(in the form mean + stdev (1st quartile, 2nd quartile, 3rd quartile) [n = number responding]))

Age: 27.4 + 8.5 (22, 25, 31) [n = 1558]
Height: 176.6 cm + 16.6 (173, 178, 183) [n = 1267]

Karma Score: 504 + 2085 (0, 0, 100) [n = 1438]
Time in community: 2.62 years + 1.84 (1, 2, 4) [n = 1443]
Time on LW: 13.25 minutes/day + 20.97 (2, 10, 15) [n = 1457]

IQ: 138.2 + 13.6 (130, 138, 145) [n = 506]
SAT out of 1600: 1474 + 114 (1410, 1490, 1560) [n = 411]
SAT out of 2400: 2207 + 161 (2130, 2240, 2330) [n = 333]
ACT out of 36: 32.8 + 2.5 (32, 33, 35) [n = 265]

P(Aliens in observable universe): 74.3 + 32.7 (60, 90, 99) [n = 1496]
P(Aliens in Milky Way): 44.9 + 38.2 (5, 40, 85) [n = 1482]
P(Supernatural): 7.7 + 22 (0E-9, .000055, 1) [n = 1484]
P(God): 9.1 + 22.9 (0E-11, .01, 3) [n = 1490]
P(Religion): 5.6 + 19.6 (0E-11, 0E-11, .5) [n = 1497]
P(Cryonics): 22.8 + 28 (2, 10, 33) [n = 1500]  
P(AntiAgathics): 27.6 + 31.2 (2, 10, 50) [n = 1493]
P(Simulation): 24.1 + 28.9 (1, 10, 50) [n = 1400]
P(ManyWorlds): 50 + 29.8 (25, 50, 75) [n = 1373]
P(Warming): 80.7 + 25.2 (75, 90, 98) [n = 1509]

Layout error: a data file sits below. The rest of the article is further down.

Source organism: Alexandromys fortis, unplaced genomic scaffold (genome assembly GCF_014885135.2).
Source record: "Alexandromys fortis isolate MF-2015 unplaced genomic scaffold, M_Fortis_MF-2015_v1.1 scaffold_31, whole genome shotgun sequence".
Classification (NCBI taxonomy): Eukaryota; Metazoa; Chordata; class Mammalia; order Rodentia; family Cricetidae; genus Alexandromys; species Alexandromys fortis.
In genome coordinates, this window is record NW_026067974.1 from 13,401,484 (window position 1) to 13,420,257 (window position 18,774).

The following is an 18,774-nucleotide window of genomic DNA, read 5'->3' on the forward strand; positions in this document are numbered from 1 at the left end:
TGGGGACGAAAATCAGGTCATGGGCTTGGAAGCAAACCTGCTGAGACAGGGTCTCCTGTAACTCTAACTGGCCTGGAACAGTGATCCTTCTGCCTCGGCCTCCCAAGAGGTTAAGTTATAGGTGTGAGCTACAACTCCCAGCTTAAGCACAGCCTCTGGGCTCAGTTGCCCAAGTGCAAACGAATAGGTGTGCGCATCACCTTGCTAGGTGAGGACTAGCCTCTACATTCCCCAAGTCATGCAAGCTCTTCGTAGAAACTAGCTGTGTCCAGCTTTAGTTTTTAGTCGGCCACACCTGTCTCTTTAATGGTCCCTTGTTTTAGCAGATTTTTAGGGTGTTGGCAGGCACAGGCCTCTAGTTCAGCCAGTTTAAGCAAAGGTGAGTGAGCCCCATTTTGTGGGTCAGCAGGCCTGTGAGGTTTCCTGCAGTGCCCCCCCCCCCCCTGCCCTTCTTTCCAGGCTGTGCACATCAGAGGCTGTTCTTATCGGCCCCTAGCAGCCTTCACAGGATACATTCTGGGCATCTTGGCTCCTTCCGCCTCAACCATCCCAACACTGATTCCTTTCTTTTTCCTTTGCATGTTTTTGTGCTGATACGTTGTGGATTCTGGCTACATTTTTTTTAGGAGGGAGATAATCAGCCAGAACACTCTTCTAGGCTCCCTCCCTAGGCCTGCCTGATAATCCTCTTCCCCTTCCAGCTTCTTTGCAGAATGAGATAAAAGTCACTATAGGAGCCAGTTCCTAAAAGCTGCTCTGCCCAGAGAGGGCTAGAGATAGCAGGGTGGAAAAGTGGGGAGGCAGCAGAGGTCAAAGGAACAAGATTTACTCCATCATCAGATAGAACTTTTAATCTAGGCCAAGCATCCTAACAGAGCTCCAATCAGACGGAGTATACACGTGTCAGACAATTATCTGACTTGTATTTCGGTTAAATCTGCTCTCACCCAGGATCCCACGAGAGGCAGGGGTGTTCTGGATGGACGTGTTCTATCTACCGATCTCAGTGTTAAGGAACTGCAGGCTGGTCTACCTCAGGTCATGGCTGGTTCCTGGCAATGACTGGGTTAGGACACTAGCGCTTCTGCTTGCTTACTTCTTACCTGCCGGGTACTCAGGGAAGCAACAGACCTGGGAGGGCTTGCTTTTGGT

P(Global catastrophic risk): 72.9 + 25.41 (60, 80, 95) [n = 1502]
Singularity year: 1.67E +11 + 4.089E+12 (2060, 2090, 2150) [n = 1195]

[[Of course, this question was hopelessly screwed up by people who insisted on filling the whole answer field with 9s, or other such nonsense. I went back and eliminated all outliers - answers with more than 4 digits or answers in the past - which changed the results to: 2150 + 226 (2060, 2089, 2150)]]

Yearly Income: $73,226 +423,310 (10,000, 37,000, 80,000) [n = 910]
Yearly Charity: $1181.16 + 6037.77 (0, 50, 400) [n = 1231]
Yearly Charity to MIRI/CFAR: $307.18 + 4205.37 (0, 0, 0) [n = 1191]
Yearly Charity to X-risk (excluding MIRI or CFAR): $6.34 + 55.89 (0, 0, 0) [n = 1150]

Number of Languages: 1.49 + .8 (1, 1, 2) [n = 1345]
Older Siblings: 0.5 + 0.9 (0, 0, 1) [n = 1366]
Time Online/Week: 42.7 hours + 24.8 (25, 40, 60) [n = 1292]
Time Watching TV/Week: 4.2 hours + 5.7 (0, 2, 5) [n = 1316]

[[The next nine questions ask respondents to rate how favorable they are to the political idea or movement above on a scale of 1 to 5, with 1 being "not at all favorable" and 5 being "very favorable". You can see the exact wordings of the questions on the survey.]]

Abortion: 4.4 + 1 (4, 5, 5) [n = 1350]
Immigration: 4.1 + 1 (3, 4, 5) [n = 1322]
Basic Income: 3.8 + 1.2 (3, 4, 5) [n = 1289]
Taxes: 3.1 + 1.3 (2, 3, 4) [n = 1296]
Feminism: 3.8 + 1.2 (3, 4, 5) [n = 1329]
Social Justice: 3.6 + 1.3 (3, 4, 5) [n = 1263]
Minimum Wage: 3.2 + 1.4 (2, 3, 4) [n = 1290]
Great Stagnation: 2.3 + 1 (2, 2, 3) [n = 1273]
Human Biodiversity: 2.7 + 1.2 (2, 3, 4) [n = 1305]

IV. Bivariate Correlations